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Windows 7: Backed up corrupted files from failing disc

22 Oct 2014   #1
artmanphoto

Windows 7 Professional 64 Bit
 
 
Backed up corrupted files from failing disc

I am using Rebit backup software on a Windows 7 Professional 64 bit machine which monitors file changes and backs them up immediately. The PC has two internal hard drives. Drive C which is for Windows only and Drive D which is only for my data. The Rebit backup drive is an external drive. Rebit is running with no issues and making daily Recovery Points.

A few weeks ago the D drive with all of my data failed. I installed a new drive and did a Rebit recovery - the recovery process went well with no problems. I am a photographer and I have many Jpeg image files on the D drive. When I try to open some of the Jpeg image files I get a message from Adobe Photoshop "Could not complete your request because an unknown or invalid JPEG marker type is found" and the image does not open. This message usually means that the JPEG file is corrupted and I have not found any method to repair and open the file if it gives this message.

I have tried to restore several files from the Rebit backup/s and I still get the "corruption" message. I think this tells me that before the D drive actually failed, Rebit probably was backing up the files that were corrupted as caused by the drive going bad.

Do you have any ideas or suggestions how I can recover good un-corrupted files? I still have the bad D drive.

I have always trusted the "backup process" but obviously if the backed up files are damaged the backup will be bad. I don't know how I would know this in advance to take pro-active measures.

Thanks for your help.

Bill


My System SpecsSystem Spec
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23 Oct 2014   #2
ignatzatsonic

Microsoft Community Contributor Award Recipient

Windows 7 Home Premium SP1, 64-bit
 
 

I empathize, but I have no sure-fire solution. I've always worried about something like that because, as you say, if your originals are unknowingly corrupted, any backup of them will also be corrupted---and you likely have no way of knowing the originals are corrupted if they aren't opened periodically.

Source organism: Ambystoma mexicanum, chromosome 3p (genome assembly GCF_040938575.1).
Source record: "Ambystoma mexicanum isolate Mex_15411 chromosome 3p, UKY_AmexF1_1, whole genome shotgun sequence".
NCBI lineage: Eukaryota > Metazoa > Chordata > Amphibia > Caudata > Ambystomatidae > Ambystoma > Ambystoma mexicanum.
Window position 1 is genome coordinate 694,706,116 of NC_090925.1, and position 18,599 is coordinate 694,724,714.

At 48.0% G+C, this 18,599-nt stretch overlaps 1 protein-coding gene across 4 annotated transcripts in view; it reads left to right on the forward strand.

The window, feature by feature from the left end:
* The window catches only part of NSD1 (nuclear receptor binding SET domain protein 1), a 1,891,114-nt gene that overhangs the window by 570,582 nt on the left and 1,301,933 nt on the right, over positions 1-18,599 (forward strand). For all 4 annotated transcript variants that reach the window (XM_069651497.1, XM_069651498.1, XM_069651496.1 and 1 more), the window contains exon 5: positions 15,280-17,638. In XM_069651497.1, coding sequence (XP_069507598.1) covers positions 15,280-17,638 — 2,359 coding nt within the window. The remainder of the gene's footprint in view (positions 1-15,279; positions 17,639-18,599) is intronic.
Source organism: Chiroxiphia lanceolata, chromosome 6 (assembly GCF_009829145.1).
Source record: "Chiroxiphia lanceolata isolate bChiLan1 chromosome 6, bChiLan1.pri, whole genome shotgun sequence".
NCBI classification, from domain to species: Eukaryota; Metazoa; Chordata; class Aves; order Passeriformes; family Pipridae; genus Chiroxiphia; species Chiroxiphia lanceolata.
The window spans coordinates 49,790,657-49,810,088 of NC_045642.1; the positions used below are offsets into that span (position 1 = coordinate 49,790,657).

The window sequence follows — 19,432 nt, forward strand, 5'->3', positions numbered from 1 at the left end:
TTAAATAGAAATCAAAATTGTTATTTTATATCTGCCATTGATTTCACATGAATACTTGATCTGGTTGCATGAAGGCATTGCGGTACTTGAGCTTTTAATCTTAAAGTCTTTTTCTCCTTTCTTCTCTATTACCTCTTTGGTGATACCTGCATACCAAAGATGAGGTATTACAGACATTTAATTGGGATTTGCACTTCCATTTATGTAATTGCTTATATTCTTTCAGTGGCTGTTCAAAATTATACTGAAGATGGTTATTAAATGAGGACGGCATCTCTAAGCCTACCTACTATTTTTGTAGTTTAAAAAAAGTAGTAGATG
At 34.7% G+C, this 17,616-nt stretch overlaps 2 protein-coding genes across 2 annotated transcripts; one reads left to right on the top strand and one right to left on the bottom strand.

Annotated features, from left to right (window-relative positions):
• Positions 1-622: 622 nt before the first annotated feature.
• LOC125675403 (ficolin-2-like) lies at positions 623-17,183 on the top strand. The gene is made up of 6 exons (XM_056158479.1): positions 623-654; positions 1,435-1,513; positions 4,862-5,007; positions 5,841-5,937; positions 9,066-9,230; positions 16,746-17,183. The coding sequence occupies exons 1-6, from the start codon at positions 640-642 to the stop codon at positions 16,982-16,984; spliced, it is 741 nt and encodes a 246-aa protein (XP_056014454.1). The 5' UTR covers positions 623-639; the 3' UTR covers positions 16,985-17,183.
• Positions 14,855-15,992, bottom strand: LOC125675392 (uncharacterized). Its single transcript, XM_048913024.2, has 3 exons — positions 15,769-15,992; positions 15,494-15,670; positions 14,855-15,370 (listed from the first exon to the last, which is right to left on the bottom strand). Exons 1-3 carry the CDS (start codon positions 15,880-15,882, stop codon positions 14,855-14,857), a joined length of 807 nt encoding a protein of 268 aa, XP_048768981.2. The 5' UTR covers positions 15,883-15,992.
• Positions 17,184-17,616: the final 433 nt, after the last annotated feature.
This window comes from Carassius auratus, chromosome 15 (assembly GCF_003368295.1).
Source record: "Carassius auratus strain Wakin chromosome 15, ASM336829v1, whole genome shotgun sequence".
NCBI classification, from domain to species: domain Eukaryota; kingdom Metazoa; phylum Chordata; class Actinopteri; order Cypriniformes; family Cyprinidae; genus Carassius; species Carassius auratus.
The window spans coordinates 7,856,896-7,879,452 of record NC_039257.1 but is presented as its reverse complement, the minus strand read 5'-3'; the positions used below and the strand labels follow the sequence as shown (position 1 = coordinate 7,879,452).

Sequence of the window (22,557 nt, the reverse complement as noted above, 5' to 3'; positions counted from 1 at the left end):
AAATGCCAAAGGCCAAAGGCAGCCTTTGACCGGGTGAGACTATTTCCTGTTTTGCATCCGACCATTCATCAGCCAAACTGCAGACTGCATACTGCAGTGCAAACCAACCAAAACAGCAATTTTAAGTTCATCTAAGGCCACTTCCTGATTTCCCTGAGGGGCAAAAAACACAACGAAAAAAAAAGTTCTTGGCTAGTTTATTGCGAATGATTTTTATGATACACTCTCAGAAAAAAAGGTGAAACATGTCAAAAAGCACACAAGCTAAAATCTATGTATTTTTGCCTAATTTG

Only ideas I can think of:

Have you tried to open the files in several different photo editors, other than Photoshop?

There may be some type of sophisticated JPG editor that can show you the internal makeup of the files and may reveal the point of corruption, which could then be corrected--by hand if necessary. I know this is sometimes possible with audio files and assume there is a similar method for images. I have no idea how complicated or time-consuming that might be.

You may get somewhere with ordinary file recovery programs like Recuva working on either the D drive or the Rebit backup drive. You'd just have to experiment.

I'd probably try to make an image of D and the Rebit drives in their current state in case any of your recovery attempts further foul the files. You'd at least be able to revert to the current status quo if necessary.

This has undoubtedly happened thousands of times to other serious photographers, so I suspect there are forums on the net that have some excellent recommendations. I'm not a photographer any more and can't point you to them. I'd suggest you pound on Google with some well-chosen search terms.

A recommendation for the future if you ever get these recovered: make an ordinary drag and drop copy (NOT using Rebit or any other software) of all pictures to a known good hard drive and then put that drive in the closet and don't overwrite new backups to it.

I think there is something called "bit rot" which eventually affects files on drives that are unused in longer term storage. I don't know the details of it, but it would be a concern if you tried to archive pictures by putting them on a drive that then sat in a closet for a long time, unused. You could of course recopy the files to make a new archive once a year or so, but you'd always face the possibility that any new archive would only be replacing good files with corrupted files.
My System SpecsSystem Spec
23 Oct 2014   #3
artmanphoto

Windows 7 Professional 64 Bit
 
 

Thanks very much for your thoughts. I really appreciate it.
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23 Oct 2014   #4
mjf

Windows 7x64 Home Premium SP1
 
 

Long shots:
1) see if a non Adobe program like faststone can read the jpgs (I use the portable as my favorite viewer)
FastStone Image Viewer - Powerful and Intuitive Photo Viewer, Editor and Batch Converter

2) It's non clear how the old drive failed but you could try reattaching it and trying recuva as suggested above (but on the "failed" drive). Also try photorec which bypasses a possibly corrupt file system.
PhotoRec - CGSecurity
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 Backed up corrupted files from failing disc




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